Your chainsaw’s bar is a key component responsible for guiding the chain’s movement, allowing the tool to cut through various wooden materials. Chainsaw bars are designed in a way that allows the bar to be mounted right-side up or upside down, which means people can extend the bar’s lifespan – but how often should you flip the chainsaw bar?
How Often Should Chainsaw Users Flip the Bar?
Flipping your chainsaw bar is the process of turning the chainsaw bar the other way to increase your tool’s overall efficiency. While there is no golden rule as to when you should flip your chainsaw bar or how often you should do this, most professional chainsaw users recommend flipping the bar after every use.
Cleaning your chainsaw is required maintenance after using your chainsaw, so why not flip your guide bar while cleaning your tool? Other users prefer flipping their bar less frequently, only flipping it when they sharpen their chainsaw chain. Some take an even more relaxed approach, only flipping the bar when replacing the chain entirely.
Ultimately, your personal preference will determine how often you flip your chainsaw bar. You should choose a time to flip your bar and stick to it, like after using your chainsaw or when sharpening/replacing the chain. Adding a bar flip to your routine maintenance will ensure you don’t forget this simple yet important practice.
Chainsaw guide bars are designed to be installed in two different positions to extend the bar’s lifespan. Most models will have a logo or label to help you identify the side. It’s also possible to mark your bar so that you know which side is currently being used and which side the bar must be flipped to.
Why Do Chainsaw Users Flip the Bar?
Most of a chainsaw’s cutting takes place near the bottom of the guide bar, where contact is made with your cutting materials. Since areas of the guide bar that experience the most pressure will dull and wear out faster, chainsaw bars don’t wear out evenly, with increased wear along the bottom of the guide bar.
As this section of the bar wears out, the bar’s ability to securely hold the chain in place will be impacted. Ultimately, this wear prevents the chain from moving smoothly, effectively reducing its ability to cut properly. The chain’s movement will cause a wider cutting swath, negatively impacting the quality of your cuts.
Since chainsaw bars can be installed upside down or right-side up, you can flip the bar to prevent the negative effects of uneven wear. Once your guide bar has been flipped, the heavily worn areas will be given a break while another part of the bar endures the friction between the chain and bar while cutting materials.
Flip Your Chainsaw Bar In 8 Steps
You only need a screwdriver and the spanner that came with your chainsaw to flip the bar and extend its lifespan. You can follow these eight simple steps to properly flip your chainsaw’s guide bar!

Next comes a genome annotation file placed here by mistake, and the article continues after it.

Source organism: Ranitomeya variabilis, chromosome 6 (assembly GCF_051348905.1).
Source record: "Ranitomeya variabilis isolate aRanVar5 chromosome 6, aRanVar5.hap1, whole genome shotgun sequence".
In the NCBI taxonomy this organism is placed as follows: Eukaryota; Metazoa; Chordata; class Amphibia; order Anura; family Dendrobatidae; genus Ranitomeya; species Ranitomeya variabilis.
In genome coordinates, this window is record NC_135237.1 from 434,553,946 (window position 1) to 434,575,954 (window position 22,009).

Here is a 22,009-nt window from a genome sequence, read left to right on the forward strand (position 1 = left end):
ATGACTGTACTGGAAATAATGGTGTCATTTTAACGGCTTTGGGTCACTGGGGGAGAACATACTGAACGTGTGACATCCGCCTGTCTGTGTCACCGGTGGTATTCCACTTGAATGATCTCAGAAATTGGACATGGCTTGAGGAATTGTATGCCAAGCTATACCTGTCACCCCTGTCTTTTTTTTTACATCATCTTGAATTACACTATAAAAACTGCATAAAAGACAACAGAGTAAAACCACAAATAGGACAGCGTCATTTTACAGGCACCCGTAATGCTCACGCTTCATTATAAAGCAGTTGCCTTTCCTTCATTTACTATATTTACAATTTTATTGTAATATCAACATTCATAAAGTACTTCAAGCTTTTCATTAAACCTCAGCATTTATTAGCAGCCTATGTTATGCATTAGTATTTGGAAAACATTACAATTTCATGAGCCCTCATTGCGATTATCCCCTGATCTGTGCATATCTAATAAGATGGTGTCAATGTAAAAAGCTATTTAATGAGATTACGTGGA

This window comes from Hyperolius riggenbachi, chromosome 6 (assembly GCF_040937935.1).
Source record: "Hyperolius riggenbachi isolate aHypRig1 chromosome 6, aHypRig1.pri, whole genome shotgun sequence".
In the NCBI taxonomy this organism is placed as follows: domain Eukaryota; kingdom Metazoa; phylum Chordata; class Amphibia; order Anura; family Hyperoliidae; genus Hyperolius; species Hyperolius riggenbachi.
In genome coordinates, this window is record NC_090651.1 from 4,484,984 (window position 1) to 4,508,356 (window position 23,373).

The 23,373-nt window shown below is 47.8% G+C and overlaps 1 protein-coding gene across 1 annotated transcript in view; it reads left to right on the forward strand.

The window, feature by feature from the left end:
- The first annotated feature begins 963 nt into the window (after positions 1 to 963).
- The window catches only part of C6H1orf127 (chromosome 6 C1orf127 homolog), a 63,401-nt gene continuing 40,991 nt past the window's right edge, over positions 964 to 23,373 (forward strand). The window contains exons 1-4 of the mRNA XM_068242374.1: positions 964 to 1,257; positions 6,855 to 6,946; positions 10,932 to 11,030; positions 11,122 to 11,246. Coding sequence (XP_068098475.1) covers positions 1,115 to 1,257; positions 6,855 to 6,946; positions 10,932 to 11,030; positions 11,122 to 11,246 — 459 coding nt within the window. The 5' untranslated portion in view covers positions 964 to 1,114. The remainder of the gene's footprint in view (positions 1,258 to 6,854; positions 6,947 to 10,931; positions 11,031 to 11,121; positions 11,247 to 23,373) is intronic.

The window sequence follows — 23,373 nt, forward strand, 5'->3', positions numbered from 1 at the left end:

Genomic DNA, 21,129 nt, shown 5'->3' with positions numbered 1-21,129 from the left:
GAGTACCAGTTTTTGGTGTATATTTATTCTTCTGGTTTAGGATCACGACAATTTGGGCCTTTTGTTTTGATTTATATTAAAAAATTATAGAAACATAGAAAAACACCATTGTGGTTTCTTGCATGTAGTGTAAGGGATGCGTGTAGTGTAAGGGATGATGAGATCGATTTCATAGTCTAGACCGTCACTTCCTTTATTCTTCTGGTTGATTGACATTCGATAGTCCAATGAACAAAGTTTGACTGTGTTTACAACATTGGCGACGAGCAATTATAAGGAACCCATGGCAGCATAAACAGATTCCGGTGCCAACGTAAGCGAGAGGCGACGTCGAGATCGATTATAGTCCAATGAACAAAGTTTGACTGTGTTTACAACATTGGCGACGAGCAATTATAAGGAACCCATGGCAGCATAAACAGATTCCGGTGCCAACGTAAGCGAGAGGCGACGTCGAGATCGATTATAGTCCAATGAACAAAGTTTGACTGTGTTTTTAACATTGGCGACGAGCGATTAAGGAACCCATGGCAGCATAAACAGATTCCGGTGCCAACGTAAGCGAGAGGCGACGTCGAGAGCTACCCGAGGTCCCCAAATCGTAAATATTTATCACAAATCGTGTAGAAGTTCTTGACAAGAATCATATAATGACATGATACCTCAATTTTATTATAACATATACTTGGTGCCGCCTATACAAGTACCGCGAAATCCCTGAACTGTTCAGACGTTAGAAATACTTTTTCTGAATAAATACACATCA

Step One: Reduce Your Chain Tension
Since your chainsaw bar supports the chain, you’ll need to reduce the chain’s tension and free it to access your bar when flipping it. You’ll notice the chain starts to wobble between the bar and guide rail as you loosen it.
Step Two: Loosen the Sprocket Cover’s Nuts
Use the spanner that came with your chainsaw to loosen the two nuts holding the chainsaw’s sprocket cover in place. Generally, a 0.75-inch spanner is required to loosen these nuts. Removing the cover will expose the chainsaw’s sprocket and bar.
Step Three: Remove Your Chainsaw Bar
You can now remove the guide bar from your chainsaw. Take note of an identifying label or logo to ensure you flip it to the right side. Clean your bar before flipping it to ensure it functions properly.
Step Four: Flip Your Chainsaw Bar
If your chainsaw bar was installed right-side up, you must flip it, so it’s positioned upside down. If your bar is installed upside down due to a previous flip, flip the bar so that it’s right-side up again.
Step Five: Replace Your Sprocket Cover
You can now replace the sprocket cover. Make sure you screw the sprocket cover’s nuts back into place.
Step Six: Tighten the Sprocket Cover’s Nuts
It’s important to ensure your sprocket cover’s nuts are tightly fastened to ensure the bar properly guides your chain while cutting materials.
Step Seven: Adjust Your Chain’s Tension
It’s time to tighten your chainsaw’s tensioning screw, which is typically positioned between the bar and the guard rail. You must ensure the chain is correctly tensioned and isn’t too tight or loose since this can negatively impact the effectiveness of your chainsaw.
Step Eight: Remember to Flip Your Bar Again
You can use your chainsaw again now that the guide bar has been flipped! However, since regular use of your chainsaw will cause part of the bar to wear faster, it’s important that you don’t forget to flip the bar again. You can flip the bar when you clean your chainsaw after use or when you sharpen/replace the chain.
Frequently Asked Questions
Does Flipping Your Chainsaw’s Bar Extend Its Lifespan?
Flipping your chainsaw’s bar is the best way to extend the guide bar’s lifespan by up to 50%! Regularly flipping the bar will prevent you from spending unnecessary money on a bar replacement.
Can You Flip a Chainsaw’s Chain?
While it isn’t possible to flip a chainsaw chain to keep it sharp and extend its use, you can regularly resharpen your chain to keep it sharp and ensure it cuts properly. A faulty guide bar or dull chain can cause your chainsaw to overheat and may damage vital components, which is why bar and chain maintenance is so important.
There is no golden rule for how often a chainsaw bar should be flipped. The best times to flip your chainsaw bar are when you’re cleaning it after use or when you’re sharpening/replacing the chain. Regularly flipping the bar will drastically improve the bar’s lifespan and ensure it properly guides the chain while you’re cutting materials.